Legislatures might attempt to provide guidance by requiring adopting entities to show that a certain percentage of their efforts pursue social good. The right percentage might be a bare majority, or perhaps something greater, and effort would need to be reduced to some measure, such as expenditures or revenues. Despite the appeal of such a reductive approach, we advocate the more open-ended legislative standard. Access to an organizational form is policed lightly at the outset. State officials receiving a request for MPH status could not effectively test the prospective claims applicants would make about meeting these percentage requirements. Instead, as discussed below, MPH legislation would utilize a rough preponderance-of-expenditures rule to anchor a mandatory annual review process to safeguard the statutory prioritization mandate.
The Need for Enforcement
A prioritization mandate will be a paper tiger unless MPH legislation also provides some means of enforcement. Building the mutual trust necessary to solve the stag hunt problem preventing social enterprise founders and would-be investors from capitalizing their ventures requires more than aspiration. For adoption of a legal form to function as a strong brand, there must be quality control. People buy Coke because they trust they will be getting a very particular type of fizzy, sweet brown liquid in each can. If consumers learned (the hard way) that some cans instead contained motor oil—or even iced tea—the strength of the brand would dissolve. Likewise, for a legal form to work as a brand, its prioritization requirement must be reliably enforced. The branding work of a legal form begins by recognizing the responsibility adopting entities have to prioritize social good. For the brand to convince investors and entrepreneurs to risk their money and their dreams on each other, however, the form must provide protection rather mere acceptance.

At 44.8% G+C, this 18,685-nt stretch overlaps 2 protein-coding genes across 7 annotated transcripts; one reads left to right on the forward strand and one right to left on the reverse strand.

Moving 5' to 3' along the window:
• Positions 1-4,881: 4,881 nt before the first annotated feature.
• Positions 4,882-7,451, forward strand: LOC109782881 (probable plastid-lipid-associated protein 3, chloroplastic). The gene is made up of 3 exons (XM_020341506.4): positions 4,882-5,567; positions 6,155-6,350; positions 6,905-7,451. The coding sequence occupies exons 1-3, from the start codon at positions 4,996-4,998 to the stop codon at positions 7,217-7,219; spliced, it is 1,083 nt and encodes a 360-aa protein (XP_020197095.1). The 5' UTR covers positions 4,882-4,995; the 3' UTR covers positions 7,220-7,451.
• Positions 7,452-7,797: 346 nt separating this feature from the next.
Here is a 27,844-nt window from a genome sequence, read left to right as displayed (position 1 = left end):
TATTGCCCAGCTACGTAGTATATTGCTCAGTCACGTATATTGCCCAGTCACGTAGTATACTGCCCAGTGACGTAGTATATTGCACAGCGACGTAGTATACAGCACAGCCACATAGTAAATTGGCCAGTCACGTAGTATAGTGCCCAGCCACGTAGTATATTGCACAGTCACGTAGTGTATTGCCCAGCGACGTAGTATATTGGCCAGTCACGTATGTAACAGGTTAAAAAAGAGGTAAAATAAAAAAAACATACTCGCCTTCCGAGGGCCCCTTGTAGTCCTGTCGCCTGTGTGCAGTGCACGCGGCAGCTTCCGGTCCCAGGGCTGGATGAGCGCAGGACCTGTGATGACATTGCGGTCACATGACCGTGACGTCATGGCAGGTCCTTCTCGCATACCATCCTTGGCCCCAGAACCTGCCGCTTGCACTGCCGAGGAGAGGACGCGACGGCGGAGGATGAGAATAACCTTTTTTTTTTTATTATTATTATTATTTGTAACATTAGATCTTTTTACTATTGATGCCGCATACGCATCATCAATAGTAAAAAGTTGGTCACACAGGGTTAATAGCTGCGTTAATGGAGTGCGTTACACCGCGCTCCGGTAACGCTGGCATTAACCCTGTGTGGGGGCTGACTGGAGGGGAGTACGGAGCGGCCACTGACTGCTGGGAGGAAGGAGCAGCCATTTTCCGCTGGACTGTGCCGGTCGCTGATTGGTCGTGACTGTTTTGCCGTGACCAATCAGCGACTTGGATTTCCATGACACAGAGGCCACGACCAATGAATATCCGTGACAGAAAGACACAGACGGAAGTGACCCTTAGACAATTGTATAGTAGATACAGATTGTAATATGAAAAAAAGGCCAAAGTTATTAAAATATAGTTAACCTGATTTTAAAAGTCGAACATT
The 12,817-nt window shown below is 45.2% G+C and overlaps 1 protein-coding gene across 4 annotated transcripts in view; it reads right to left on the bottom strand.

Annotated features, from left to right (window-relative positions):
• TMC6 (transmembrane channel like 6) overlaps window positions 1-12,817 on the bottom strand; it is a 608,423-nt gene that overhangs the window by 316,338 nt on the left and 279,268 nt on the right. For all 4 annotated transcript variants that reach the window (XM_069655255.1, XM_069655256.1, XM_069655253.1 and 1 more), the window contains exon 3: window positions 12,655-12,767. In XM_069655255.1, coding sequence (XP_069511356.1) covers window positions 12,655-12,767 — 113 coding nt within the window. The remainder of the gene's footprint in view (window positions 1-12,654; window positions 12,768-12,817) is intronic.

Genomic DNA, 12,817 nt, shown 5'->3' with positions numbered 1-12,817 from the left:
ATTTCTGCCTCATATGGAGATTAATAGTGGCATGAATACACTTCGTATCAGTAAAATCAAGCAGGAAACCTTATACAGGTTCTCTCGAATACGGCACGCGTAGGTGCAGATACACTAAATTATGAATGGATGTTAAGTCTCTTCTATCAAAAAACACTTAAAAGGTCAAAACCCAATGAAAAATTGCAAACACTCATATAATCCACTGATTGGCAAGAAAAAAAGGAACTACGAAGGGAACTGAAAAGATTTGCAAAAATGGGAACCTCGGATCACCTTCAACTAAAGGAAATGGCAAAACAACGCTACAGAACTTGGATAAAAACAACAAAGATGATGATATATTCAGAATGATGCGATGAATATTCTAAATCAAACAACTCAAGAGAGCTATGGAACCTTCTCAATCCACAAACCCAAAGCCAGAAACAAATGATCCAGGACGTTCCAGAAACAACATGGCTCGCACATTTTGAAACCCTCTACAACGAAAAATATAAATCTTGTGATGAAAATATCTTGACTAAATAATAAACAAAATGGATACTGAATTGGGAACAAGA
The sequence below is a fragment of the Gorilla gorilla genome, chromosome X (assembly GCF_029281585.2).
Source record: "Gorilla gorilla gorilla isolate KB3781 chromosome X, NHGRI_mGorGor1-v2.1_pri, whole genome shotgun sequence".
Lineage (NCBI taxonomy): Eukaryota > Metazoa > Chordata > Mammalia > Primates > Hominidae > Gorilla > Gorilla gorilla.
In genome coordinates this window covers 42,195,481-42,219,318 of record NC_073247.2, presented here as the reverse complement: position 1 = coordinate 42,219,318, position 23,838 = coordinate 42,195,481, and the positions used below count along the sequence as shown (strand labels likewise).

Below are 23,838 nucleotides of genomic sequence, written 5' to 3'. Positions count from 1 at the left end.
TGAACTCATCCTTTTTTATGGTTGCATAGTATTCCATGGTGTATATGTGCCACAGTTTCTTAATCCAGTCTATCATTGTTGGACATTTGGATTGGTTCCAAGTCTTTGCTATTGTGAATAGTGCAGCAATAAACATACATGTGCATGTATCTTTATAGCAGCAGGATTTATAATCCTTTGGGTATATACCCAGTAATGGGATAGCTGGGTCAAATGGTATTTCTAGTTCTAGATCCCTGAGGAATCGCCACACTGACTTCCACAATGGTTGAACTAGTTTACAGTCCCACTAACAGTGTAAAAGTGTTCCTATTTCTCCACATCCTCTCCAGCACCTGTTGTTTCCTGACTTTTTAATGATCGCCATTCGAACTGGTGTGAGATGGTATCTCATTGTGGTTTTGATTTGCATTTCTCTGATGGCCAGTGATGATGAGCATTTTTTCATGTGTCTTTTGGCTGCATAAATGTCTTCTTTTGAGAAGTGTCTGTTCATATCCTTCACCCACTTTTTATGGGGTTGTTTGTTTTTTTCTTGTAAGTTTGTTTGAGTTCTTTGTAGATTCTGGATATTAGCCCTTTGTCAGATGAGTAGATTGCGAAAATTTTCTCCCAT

Unfortunately, this task requires far more manpower than formulating and enacting new legal standards for entities and their fiduciaries. The work of enforcement mechanisms will not be done when a legislature approves a statute and a governor signs it. They must be designed not for the showroom, but for the road. They will succeed only when they can be relied upon to use the MPH form to motivate, if not force, entities to be truly different from standard for-profits.
The MPH form will incorporate an array of enforcement mechanisms, aimed at creating confidence in the strength of its brand. Some operate at formation, limiting access to MPH status at the outset. The more potent enforcement tools subject adopting entities to continuing review for compliance with the prioritization mandate, especially at the moment when entities seek to exit the form. This arsenal of overlapping enforcement techniques also draws on a deep pool of enforcers, including government officials, private certifying bodies, investors and other stakeholders, and even potential competitors. Many are adapted from methods used in policing for-profit and nonprofit entities and their leaders, but each is carefully adjusted to take account of the social enterprise context.